after receiving the final warning contribute nothing to proving a hostile work
environment. See, e.g., Corso v. N.Y. State Dep’t of
Corr. & Cmty. Supervision, 2019 WL 2869573, at *10 (N.D.N.Y. July 3, 2019)
(noting that being ignored and isolated by supervisors does not amount to
hostile work environment claim). This is especially true because it was at
least suggested to Shannon that she minimize contact with plaintiff after the
results of the investigation came to light. Shannon Dep. 23. No reasonable
employee would object to conduct calculated to protect her from sexual
harassment. Bentley, 935 F.3d at 90.
Sears-Barnett’s discomfort at Shannon remaining employed at SCHC is
also not enough to maintain her hostile work environment claim. It is true
that she has affirmed that she remained disquieted by Shannon’s presence.
Pl. Aff. ¶ 18. But for the reasons discussed above, SCHC was not obligated to
fire Shannon for her misconduct. Accordingly, though the Court understands
plaintiff’s discomfort, that is not enough to constitute a hostile work
environment, whether alone or in conjunction with plaintiff’s other evidence.
As for the remainder of Sears-Barnett’s complaints about her workplace,
she has provided no evidence tying any of these actions to her sex. After all,
Title VII is not a “general civility code for the American workplace.” Oncale
v. Sundowner Offshore Servs., Inc., 523 U.S. 75, 81 (1998). Instead, that
statute is intended to combat discrimination at work. Oscar Mayer & Co. v.
Evans, 441 U.S. 750, 756 (1979) (noting that purpose of Title VII is to
eliminate discrimination in the workplace). Without a scintilla of evidence
from which a rational finder of fact could conclude that Shannon’s comments,
plaintiff’s retracted leave, or her firing were a result of her gender, plaintiff
cannot demonstrate that these remaining complaints created the requisite
discriminatory workplace to satisfy plaintiff’s hostile work environment
claim. Bentley, 935 F.3d at 90.
In other words, considering the totality of the circumstances
Sears-Barnett’s claims present, no reasonable employee could conclude that
plaintiff’s work environment was so pervasively infected with discrimination
that it was hostile. Bentley, 935 F.3d at 90. Plaintiff’s Count I hostile work
environment claim under Title VII must therefore be dismissed. See, e.g.,
Durant v. A.C.S. State & Loc. Sols. Inc., 460 F. Supp. 2d 492, 498 & n.3
(S.D.N.Y. 2006) (granting summary judgment against hostile work
environment claim because even if sexual harasser was employer for
purposes of imputing liability “[i]f there is a [sexual harassment] policy, and
if the policy is invoked . . . to redress the harassment . . . the employee has no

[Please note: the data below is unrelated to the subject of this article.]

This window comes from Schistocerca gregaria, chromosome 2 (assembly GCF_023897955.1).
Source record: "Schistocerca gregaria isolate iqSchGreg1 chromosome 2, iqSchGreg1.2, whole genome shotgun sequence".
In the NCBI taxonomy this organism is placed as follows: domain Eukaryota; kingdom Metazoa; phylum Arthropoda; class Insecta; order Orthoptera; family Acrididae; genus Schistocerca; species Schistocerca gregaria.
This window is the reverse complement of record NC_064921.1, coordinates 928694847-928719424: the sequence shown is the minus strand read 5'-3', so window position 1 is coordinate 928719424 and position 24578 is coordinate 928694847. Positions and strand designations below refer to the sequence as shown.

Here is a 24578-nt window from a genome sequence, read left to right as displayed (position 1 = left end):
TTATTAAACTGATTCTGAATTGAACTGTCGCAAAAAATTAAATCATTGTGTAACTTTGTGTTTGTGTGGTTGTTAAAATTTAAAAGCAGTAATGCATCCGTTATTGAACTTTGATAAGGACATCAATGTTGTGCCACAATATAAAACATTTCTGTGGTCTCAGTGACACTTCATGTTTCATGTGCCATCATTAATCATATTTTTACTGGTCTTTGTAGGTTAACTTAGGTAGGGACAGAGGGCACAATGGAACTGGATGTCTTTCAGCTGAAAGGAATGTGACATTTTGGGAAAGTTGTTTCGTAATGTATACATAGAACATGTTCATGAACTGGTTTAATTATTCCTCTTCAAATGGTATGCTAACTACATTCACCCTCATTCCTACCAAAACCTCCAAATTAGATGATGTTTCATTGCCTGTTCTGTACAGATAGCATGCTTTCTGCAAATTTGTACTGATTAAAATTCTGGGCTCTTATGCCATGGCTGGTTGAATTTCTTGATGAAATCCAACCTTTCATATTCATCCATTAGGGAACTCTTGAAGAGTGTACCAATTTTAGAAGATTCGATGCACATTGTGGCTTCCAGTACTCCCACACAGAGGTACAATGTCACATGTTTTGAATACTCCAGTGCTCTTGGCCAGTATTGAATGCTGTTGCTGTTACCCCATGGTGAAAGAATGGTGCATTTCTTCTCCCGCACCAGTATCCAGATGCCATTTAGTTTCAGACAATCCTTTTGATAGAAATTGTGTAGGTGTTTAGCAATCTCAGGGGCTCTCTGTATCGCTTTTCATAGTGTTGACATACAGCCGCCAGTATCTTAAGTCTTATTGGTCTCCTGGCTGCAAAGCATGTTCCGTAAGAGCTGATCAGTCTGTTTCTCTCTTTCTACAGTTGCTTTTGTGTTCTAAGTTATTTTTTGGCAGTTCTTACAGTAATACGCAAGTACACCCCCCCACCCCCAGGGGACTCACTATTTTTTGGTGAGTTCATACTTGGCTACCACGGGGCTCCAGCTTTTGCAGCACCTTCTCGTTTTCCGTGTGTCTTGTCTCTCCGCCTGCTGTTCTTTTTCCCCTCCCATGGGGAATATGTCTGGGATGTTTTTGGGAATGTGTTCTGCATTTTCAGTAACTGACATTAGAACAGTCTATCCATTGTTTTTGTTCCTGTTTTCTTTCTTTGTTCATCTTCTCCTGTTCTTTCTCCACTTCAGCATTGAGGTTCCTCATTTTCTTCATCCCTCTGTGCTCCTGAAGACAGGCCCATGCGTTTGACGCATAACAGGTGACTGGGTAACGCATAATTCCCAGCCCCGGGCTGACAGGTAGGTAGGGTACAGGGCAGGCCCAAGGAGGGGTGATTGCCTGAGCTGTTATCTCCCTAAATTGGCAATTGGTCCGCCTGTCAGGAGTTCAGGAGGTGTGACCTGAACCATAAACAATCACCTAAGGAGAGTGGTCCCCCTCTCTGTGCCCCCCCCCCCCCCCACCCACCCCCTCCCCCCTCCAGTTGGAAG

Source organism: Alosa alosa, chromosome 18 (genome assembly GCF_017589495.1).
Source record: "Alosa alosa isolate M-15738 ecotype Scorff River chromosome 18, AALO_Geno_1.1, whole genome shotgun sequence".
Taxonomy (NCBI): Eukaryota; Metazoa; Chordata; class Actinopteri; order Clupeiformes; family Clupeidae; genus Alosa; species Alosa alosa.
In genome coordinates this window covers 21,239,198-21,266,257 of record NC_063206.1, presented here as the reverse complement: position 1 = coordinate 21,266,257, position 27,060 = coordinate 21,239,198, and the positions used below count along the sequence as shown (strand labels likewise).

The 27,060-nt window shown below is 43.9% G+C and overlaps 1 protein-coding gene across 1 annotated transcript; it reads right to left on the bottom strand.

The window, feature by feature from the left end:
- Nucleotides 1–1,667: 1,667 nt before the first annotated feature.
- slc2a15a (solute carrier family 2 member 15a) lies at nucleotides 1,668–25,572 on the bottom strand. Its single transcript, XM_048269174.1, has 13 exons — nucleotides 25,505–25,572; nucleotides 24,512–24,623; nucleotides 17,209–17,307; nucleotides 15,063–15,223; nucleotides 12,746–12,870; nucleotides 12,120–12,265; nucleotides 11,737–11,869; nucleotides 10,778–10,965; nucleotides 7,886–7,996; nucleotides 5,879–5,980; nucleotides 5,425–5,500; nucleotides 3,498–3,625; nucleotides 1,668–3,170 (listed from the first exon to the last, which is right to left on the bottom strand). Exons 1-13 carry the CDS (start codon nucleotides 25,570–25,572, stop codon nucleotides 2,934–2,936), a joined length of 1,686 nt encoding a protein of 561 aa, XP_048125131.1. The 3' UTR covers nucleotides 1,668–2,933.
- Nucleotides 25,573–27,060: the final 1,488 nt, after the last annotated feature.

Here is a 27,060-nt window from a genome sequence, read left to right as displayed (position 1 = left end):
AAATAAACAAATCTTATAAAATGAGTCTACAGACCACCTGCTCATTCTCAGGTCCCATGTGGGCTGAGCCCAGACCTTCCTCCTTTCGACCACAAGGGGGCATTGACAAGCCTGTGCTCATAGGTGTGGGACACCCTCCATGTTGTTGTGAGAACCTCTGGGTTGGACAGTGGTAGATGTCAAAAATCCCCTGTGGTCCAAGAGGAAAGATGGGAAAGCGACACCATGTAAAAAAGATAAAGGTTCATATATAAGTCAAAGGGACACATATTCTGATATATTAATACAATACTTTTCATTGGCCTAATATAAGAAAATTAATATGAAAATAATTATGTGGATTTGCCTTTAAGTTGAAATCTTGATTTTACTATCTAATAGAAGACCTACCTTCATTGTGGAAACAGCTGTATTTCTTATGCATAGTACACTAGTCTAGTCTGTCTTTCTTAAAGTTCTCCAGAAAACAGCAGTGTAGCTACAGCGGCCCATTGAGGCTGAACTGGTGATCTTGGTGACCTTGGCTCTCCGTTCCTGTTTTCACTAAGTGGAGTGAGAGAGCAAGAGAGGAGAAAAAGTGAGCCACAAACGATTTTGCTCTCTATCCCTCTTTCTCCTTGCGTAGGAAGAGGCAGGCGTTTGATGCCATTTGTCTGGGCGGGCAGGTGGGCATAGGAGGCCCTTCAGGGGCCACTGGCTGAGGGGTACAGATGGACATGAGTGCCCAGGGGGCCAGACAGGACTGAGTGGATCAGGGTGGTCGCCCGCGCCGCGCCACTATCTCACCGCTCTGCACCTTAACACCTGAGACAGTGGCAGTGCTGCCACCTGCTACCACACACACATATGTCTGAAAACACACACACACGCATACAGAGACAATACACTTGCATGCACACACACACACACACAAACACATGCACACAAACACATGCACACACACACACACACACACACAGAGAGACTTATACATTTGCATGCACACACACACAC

basis to complain.”).
C. ADA and Rehabilitation Act Discrimination
Sears-Barnett next argues that SCHC discriminated against her on the
basis of disability in violation of both the ADA and the Rehabilitation Act.
Those two statutory schemes serve slightly different purposes. The ADA
prohibits “discriminat[ion] against a qualified individual on the basis of
disability . . . .” 42 U.S.C. § 12112(a). By contrast, the Rehabilitation Act
aims to “empower individuals with disabilities to maximize employment,
economic self-sufficiency, independence, and inclusion and integration into
society[.]” 29 U.S.C. § 701(b)(1). Even so, discrimination claims under either
statute are analyzed under the same standard. Piligian v. Icahn Sch. of
Med., --- F. Supp. 3d ---, 2020 WL 5758752, at *4 (S.D.N.Y. Sept. 28, 2020).
As with most employment discrimination claims, summary judgment
motions for ADA and Rehabilitation Act claims are considered through the
burden-shifting framework the Supreme Court handed down in
McDonnell Douglas Corp. v. Green, 411 U.S. 792 (1973). See Sista v. CDC
Ixis N. Am., Inc., 445 F.3d 161, 169 (2d Cir. 2006) (applying burden-shifting
framework to ADA discrimination claim); Reg’l Econ. Cmty. Action Program,
Inc. v. City of Middletown, 294 F.3d 35, 48-49 (2d Cir. 2002), superseded by
statute on other grounds (same for Rehabilitation Act claim).
That framework tasks courts with three stages of analysis. In the first,
the plaintiff must provide a showing to support her prima facie claim.
McDonnell Douglas, 411 U.S. at 802. If she meets that initial burden, the
defendant must counter her showing by demonstrating a legitimate,
nondiscriminatory reason for the adverse action the plaintiff complains of.
Id. Should the defendant also succeed in making that showing, the burden
shifts back to the plaintiff for a final time to provide evidence that the
employer’s legitimate reason was mere pretext. Id. at 804.
The elements of a prima facie disability discrimination claim under either
the ADA or the Rehabilitation Act are: (1) the employee is “a person with a
disability under the meaning of the statute in question”; (2) “an employer
covered by the statute had notice of [her] disability”; (3) “with reasonable
accommodation, [the] plaintiff could perform the essential functions of the job
at issue”; and (4) “the employer has refused to make such accommodations.”
Natofsky v. City of N.Y., 921 F.3d 337, 352 (2d Cir. 2019) (cleaned up). The